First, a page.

Researchers with the Federal Reserve Bank of Cleveland say underwater homeowners are no less likely to move for a new job than those with more equity in their properties.

In fact, underwater homeowners are more likely as a group to move away — losing money on their homes — when a job opportunity surfaces.

Yuliya Demyanyk made this conclusion in her new research report, debunking a popular theory that surfaced during the recession.

Countless media outlets reported on what's known as the so-called lock-in effect, where those with negative equity avoid moving for a job due to their underwater status.

But Demyanyk’s research, which is based on data from credit bureaus, paints a far different picture.

The research team found that homeowners with homes worth less than 80% of their mortgage debt were one percent more likely to move for a new job in a given year when compared to those homes worth more than 120% of their mortgage debt – or those with more than 20% equity.

"Those with home values between 80% and 100% of their mortgage debt are 0.35% more likely to move to another CBSA than the homeowners with more than 20% equity. Homeowners with small positive equity are nearly as likely to move for a job as those with equity exceeding 20%," Demyanyk reported.

The study takes researchers in a different direction since it shows those with employment opportunities – especially jobs opportunities at a higher pay – will move despite their negative-equity situations.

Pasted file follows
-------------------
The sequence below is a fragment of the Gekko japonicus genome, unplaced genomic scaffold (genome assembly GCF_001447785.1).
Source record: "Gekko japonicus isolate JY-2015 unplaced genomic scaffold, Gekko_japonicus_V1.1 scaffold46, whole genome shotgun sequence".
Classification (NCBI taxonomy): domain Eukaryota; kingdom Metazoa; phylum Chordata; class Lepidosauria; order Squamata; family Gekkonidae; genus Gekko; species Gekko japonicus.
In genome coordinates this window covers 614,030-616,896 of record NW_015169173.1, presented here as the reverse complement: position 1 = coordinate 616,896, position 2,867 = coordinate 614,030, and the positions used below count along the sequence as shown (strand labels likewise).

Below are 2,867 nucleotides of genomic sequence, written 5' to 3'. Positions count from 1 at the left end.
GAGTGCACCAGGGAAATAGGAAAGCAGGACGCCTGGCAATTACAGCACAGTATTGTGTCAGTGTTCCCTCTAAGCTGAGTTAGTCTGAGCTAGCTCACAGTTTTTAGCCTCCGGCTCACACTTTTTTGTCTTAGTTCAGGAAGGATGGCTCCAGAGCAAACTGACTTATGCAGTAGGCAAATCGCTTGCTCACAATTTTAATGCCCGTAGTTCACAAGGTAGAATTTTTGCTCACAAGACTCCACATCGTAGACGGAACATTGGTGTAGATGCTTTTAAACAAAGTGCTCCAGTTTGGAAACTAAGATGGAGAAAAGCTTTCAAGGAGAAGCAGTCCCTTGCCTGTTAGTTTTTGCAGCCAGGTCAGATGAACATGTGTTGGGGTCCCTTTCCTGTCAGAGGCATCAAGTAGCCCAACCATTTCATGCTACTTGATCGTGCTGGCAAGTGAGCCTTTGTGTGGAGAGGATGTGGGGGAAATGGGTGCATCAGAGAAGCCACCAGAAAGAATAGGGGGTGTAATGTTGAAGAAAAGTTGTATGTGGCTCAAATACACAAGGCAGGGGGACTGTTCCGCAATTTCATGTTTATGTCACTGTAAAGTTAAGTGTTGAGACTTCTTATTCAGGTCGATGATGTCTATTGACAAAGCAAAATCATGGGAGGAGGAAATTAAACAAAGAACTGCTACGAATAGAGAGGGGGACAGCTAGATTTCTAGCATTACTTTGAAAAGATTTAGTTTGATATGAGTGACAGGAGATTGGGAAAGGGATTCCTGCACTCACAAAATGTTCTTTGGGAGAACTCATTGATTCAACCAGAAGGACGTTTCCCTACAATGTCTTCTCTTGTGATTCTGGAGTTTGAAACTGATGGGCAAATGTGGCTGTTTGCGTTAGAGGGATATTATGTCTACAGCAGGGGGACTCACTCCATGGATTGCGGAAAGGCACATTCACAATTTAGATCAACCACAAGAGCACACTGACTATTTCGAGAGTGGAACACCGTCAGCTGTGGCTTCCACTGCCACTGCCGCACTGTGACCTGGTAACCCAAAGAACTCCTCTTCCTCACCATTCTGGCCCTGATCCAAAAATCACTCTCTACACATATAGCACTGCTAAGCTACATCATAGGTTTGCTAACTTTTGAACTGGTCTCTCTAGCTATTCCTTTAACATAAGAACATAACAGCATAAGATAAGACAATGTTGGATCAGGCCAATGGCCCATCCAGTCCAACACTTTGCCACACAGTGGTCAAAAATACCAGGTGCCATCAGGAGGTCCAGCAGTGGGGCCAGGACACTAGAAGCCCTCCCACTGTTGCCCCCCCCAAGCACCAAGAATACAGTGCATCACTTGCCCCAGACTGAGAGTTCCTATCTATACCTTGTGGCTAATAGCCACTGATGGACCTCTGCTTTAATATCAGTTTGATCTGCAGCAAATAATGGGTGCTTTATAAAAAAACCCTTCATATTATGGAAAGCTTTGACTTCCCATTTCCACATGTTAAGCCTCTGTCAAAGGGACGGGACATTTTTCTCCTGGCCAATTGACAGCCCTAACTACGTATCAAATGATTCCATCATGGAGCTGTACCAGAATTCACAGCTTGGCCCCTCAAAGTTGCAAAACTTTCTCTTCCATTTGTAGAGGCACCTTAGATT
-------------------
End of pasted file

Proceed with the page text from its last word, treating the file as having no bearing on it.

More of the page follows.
"If a hypothetical unemployed, underwater homeowner gets a job offer, he is going to take it," Demyanyk said after analyzing various datapoints from credit bureaus and employment stats.

So why did so many of the hardest hit states continue to have unemployed, underwater borrowers if they were willing to move?

Demyanyk says the reason is simple — a good job may have been hard to find nationwide, leaving borrowers stuck regardless of their equity or underwater status.

She warns against using the locked-in theory to drive job creation initiatives.

"An implication for national policy­makers is that job creation efforts need not focus on the regions hit hardest by the housing bust. Consider that at the end of 2009, the under­water problem was concentrated in four sand states — Arizona, Florida, California, and Nevada — and in Michigan, all with negative equity rates topping 35% of total mortgages," Demyanyk writes.

"If national policymakers thought only about creating jobs in those states out of fear that negative-equity borrowers wouldn’t move to other states for employment, they might be missing an opportunity to lift employment more broadly."

Read the full report here.